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A proposed rowing club boathouse in an Orono public park is on hold after members of the Dayton family said the project violates the spirit in which their father donated land for the park more than 40 years ago.

The city is considering a proposal from the Long Lake Rowing Crew to build a 7,600-square-foot boathouse and training facility at Summit Beach Park on the southeast end of Long Lake.

In a letter to Orono Mayor Dennis Walsh and other city officials, four children of the late Bruce Dayton — including former Minnesota Gov. Mark Dayton — said they were "dismayed" to hear that the quiet 5-acre park might be further developed.

"When [their father] gave the land for Summit Park to the city of Orono, he was particularly pleased that the spot would be used by all the public of Orono for a simple swimming hole and picnic area," the Dayton siblings wrote. "He felt that these uses were in keeping with the natural beauty and quiet of East Long Lake, which he had worked carefully and long to preserve.

"We respectfully ask that you not approve this development as it is out of keeping with the intention of our father's very generous and far-sighted original gift."

Bruce Dayton, who died in 2015 at age 97, was one of five grandsons of George Dayton, who founded Dayton's, the department store that his descendants transformed into Target Corp., one of the world's largest retailers.

The Orono Planning Commission had the boathouse proposal on the agenda at its Tuesday night meeting, which drew a crowd of more than 40 people. But Jon Ressler, the commission vice chair, told the group that the proposal had been tabled at the request of the rowing crew.

In a statement, the crew said it had been encouraged by the city to move forward with its proposal, which has been in the works for more than two years.

The crew "had never previously been informed by the city of Orono of any restrictions placed on Summit Park when the land was donated by the Dayton family. We thank them for preserving the natural beauty and quiet of Long Lake and share their dedication to this special place."

The club has been keeping its boats at a makeshift outdoor facility elsewhere on the Long Lake shore, and said it's determined to find a permanent home.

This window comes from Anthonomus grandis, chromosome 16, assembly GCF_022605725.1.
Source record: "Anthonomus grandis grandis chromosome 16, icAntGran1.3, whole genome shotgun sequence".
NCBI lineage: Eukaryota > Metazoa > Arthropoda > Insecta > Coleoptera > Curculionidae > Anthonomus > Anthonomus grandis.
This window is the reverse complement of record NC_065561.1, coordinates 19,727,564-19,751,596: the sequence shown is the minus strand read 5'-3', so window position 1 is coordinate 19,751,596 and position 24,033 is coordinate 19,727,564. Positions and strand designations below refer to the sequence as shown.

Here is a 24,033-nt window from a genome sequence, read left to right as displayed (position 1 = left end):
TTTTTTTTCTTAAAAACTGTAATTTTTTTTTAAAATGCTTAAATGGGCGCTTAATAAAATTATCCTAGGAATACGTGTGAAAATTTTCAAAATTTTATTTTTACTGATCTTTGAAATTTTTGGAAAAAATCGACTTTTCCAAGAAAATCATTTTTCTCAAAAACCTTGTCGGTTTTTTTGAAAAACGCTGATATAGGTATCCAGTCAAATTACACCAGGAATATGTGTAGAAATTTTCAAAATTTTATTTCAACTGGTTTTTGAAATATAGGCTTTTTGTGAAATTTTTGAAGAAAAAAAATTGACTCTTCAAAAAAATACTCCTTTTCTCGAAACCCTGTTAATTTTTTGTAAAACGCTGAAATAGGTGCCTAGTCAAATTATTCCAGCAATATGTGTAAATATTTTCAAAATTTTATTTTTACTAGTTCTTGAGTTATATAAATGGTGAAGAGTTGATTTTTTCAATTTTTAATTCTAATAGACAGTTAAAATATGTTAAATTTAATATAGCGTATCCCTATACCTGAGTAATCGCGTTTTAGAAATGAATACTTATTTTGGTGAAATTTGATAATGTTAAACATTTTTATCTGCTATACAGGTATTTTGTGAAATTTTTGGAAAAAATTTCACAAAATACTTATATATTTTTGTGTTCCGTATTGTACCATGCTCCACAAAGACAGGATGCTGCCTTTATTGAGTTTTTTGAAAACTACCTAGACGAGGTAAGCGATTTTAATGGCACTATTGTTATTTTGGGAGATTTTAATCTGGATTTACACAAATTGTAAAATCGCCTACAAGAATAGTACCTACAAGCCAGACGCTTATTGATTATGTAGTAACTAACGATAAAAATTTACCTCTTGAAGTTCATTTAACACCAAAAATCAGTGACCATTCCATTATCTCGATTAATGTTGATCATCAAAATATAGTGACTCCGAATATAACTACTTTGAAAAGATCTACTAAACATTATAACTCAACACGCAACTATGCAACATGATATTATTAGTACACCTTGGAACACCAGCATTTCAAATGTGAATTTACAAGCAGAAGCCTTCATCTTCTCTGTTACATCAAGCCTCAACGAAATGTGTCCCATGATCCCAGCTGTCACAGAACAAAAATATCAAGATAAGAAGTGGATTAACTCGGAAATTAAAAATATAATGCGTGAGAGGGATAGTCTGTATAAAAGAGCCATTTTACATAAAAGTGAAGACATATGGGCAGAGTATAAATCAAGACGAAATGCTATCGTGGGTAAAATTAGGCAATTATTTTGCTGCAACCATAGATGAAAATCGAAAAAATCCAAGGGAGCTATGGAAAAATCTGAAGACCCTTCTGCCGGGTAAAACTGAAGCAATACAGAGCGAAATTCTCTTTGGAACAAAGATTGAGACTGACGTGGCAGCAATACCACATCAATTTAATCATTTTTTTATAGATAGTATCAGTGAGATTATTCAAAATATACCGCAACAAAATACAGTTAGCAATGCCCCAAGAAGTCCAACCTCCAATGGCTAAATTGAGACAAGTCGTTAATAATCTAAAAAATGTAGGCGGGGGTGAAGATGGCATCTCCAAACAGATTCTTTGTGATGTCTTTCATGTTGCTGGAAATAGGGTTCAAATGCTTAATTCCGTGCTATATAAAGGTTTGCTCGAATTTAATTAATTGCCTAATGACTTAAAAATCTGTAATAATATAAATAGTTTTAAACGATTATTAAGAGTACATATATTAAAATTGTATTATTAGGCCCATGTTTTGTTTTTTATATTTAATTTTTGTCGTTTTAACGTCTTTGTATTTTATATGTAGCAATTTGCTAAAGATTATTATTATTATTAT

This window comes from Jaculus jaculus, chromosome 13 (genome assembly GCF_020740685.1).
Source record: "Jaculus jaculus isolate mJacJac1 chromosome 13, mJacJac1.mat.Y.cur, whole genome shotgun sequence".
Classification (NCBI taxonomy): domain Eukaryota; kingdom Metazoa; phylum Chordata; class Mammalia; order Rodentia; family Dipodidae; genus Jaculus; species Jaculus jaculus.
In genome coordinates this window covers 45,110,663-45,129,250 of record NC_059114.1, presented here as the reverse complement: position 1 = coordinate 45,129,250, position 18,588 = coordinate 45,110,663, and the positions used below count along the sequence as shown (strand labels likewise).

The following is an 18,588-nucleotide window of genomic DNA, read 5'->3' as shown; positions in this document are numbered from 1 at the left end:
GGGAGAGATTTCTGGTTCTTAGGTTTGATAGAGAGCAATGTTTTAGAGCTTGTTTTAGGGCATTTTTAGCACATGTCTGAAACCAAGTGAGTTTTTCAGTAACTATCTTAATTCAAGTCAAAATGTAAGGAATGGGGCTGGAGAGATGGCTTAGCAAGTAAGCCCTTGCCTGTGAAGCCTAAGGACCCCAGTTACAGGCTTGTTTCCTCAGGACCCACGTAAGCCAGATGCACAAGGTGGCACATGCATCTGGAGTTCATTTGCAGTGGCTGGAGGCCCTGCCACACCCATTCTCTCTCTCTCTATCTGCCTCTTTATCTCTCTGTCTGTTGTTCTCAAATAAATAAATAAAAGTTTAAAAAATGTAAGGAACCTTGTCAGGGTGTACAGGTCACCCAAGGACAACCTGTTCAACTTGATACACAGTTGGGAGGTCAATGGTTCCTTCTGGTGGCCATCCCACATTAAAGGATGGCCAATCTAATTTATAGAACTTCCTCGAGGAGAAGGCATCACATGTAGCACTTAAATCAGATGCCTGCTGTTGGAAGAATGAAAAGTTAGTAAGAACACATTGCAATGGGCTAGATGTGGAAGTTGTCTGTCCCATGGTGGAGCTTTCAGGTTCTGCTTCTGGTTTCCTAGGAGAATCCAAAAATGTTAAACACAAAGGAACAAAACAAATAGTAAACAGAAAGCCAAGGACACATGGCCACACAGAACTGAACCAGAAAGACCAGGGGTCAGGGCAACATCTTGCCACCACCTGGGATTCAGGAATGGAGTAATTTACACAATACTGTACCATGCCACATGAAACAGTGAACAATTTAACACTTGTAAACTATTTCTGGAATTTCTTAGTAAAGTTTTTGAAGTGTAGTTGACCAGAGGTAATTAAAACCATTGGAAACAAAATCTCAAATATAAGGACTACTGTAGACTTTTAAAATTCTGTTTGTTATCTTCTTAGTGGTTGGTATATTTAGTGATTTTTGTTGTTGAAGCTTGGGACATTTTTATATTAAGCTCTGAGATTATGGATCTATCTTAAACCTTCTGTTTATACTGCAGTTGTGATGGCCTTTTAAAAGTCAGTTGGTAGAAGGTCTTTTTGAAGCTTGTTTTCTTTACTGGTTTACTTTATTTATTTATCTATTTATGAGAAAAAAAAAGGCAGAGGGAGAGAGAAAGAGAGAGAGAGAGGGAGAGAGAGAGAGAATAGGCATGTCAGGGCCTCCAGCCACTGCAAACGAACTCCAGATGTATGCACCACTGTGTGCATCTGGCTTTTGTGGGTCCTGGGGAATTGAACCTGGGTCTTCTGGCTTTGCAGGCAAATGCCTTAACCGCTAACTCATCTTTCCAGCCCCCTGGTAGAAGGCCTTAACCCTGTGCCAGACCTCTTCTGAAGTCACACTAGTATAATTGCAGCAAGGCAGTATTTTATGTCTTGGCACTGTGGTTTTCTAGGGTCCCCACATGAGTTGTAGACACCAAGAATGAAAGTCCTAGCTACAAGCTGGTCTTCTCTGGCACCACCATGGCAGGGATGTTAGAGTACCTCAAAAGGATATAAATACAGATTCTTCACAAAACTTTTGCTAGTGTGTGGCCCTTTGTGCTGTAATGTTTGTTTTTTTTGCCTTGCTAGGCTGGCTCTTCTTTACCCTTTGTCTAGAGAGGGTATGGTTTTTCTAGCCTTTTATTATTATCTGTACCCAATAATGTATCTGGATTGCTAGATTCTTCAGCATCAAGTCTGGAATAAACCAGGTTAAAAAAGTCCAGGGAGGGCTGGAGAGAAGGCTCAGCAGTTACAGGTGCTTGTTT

"In keeping with our mission as a community organization dedicated to sharing this lifelong sport, we remain committed to providing access for everyone to the fun, health and camaraderie of rowing," the statement said.

A petition to preserve the park in its current state has gathered nearly 700 signatures. Barbara Schmidt, one of the petition organizers, said the city in recent years has shown a willingness to alter the character of preserved natural lands — for example, with a proposed mountain bike trail in Bederwood Park.

"It's a pattern of behavior, that's for sure," she said. "It seems like there's a lot of coordination behind the scenes and then, boom! We have only days to respond."

The Dayton letter took a similar swipe at the city, accusing it of hastily pushing through the boathouse proposal.

"It is particularly disconcerting to think that the 72-hour notice of a hearing over this development is being rushed over a holiday weekend as if to slip it by public notice and discussion," the letter said.

Adam Edwards, Orono city administrator, said research showed no legal barriers to the proposal.

"From the legal standpoint, any of the reviews we've done hasn't found any restriction that was placed on that land," he said. "And that's the feedback we've given the applicant.

"What decision the city makes is still very much in the air," he said. "If the applicant continues, the City Council will have to weigh all that input, both for and against, and make a decision."

Correction: A previous version misidentified a leader of the Orono Planning Commission meeting. It is Vice-Chair Jon Ressler